BOOL WriteMemory(FARPROC fpFunc, LPCBYTE b, SIZE_T size) {
    DWORD dwOldProt = 0;
    if (VirtualProtect(fpFunc, size, PAGE_EXECUTE_READWRITE, &dwOldProt) == FALSE)
        return FALSE;

    MoveMemory(fpFunc, b, size);

    return VirtualProtect(fpFunc, size, dwOldProt, &dwOldProt);

Using VirtualProtect, we can do this with ease. We’ll modify the permissions of the memory space to be able to write to it, write the byte in, then restore the original permissions. Now, when the target process tries to use CreateProcessW, it will trigger the exception on the int 3h byte and enter our exception handler. Our exception handler will then redirect execution flow to MyCreateProcessW:

BOOL WINAPI MyCreateProcessW(LPCWSTR lpApplicationName, LPWSTR lpCommandLine, LPSECURITY_ATTRIBUTES lpProcessAttributes, LPSECURITY_ATTRIBUTES lpThreadAttributes, BOOL bInheritHandles, DWORD dwCreationFlags, LPVOID lpEnvironment, LPCWSTR lpCurrentDirectory, LPSTARTUPINFO lpStartupInfo, LPPROCESS_INFORMATION lpProcessInformation) {
    WCHAR szLowerCase[MAX_PATH];
    StringToLowerCase(szLowerCase, lpApplicationName);

    if (wcsstr(szLowerCase, L"taskmgr.exe") != NULL ||
        wcsstr(szLowerCase, L"cmd.exe") != NULL) {
        Debug(L"Open %s denied", lpApplicationName);
        return FALSE;

    if (WriteMemory(fpCreateProcessW, &bSavedByte, sizeof(BYTE)) == FALSE) {
        Debug(L"MyCreateProcessW WriteMemory error: %lu", GetLastError());
    BOOL b = CreateProcessW(lpApplicationName, lpCommandLine, lpProcessAttributes, lpThreadAttributes, bInheritHandles, dwCreationFlags, lpEnvironment, lpCurrentDirectory, lpStartupInfo, lpProcessInformation);

    return b;

This function emulates the real function’s return value, the calling convention and the arguments so nothing breaks. We then check to see if the lpApplicationName matches any of the programs which we want to deny access to and if it does, it will spawn a Debug message (this is optional) and then set the error to an access denied, then return FALSE (as the actual function would on failure). Otherwise, we will simply restore the original byte in CreateProcessW's stub and then call it by directly passing the arguments. We will re-hook the function to reset the int 3h byte so that it will trigger again on the next call, then return its return value.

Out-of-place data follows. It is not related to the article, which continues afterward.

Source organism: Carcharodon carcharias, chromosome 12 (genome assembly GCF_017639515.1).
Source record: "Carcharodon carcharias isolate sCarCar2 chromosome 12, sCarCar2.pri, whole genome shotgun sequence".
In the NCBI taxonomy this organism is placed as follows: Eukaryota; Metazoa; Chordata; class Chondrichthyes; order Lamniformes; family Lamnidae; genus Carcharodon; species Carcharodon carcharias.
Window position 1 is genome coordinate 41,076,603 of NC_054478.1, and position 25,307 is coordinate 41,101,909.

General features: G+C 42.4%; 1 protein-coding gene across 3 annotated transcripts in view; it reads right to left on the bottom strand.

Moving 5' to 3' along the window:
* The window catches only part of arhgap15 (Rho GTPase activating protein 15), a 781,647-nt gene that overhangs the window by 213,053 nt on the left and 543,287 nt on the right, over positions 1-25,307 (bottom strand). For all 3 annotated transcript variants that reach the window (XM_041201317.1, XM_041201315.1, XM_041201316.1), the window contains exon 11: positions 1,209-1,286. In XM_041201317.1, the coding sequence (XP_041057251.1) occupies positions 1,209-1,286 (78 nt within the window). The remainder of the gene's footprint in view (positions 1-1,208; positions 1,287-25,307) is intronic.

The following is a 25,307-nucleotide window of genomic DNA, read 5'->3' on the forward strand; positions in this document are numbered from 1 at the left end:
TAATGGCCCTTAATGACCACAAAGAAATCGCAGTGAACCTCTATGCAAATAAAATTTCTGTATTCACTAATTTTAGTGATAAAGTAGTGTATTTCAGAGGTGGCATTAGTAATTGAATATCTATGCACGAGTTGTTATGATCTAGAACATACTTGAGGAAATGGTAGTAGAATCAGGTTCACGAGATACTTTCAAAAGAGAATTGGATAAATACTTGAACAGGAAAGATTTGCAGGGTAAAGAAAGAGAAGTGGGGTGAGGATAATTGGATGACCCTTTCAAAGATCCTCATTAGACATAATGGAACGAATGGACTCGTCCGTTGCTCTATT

Let’s do a demonstration and see this DLL in action. We will try injecting the DLL into explorer.exe and see what happens when we open some applications.

Don’t mind me, just using a public injector because I’m too lazy to write my own (I should get paid for advertising this). Anyway… Let’s try something that isn’t on the list of denied applications:

Looking good so far. How about something that we’re expecting to be denied?



So there we have it, IAT hooking with DLL injections to intercept API function calls. There are other ways to hook the function such as placing a direct jump to the hook function but I found that this particular method was easier to implement. This is a pretty well-known technique so don’t expect this to work in every scenario and not get caught by antivirus.

Hope that you’ve all enjoyed and learned something from this. Until next time.

– dtm


BRUH. WINAPI THO. Really awesome. Really Really awesome.


I would greatly appreciate a tutorial on DLL-Injection! Big thanks for your Low-level series :slight_smile:.


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1 Like

Your tutorial is great! Do malware’s detect hooks before executing? I’m using Detours from Microsoft,I’ve tested it on a simple application and it is working.Same technique when applied on real malware not working much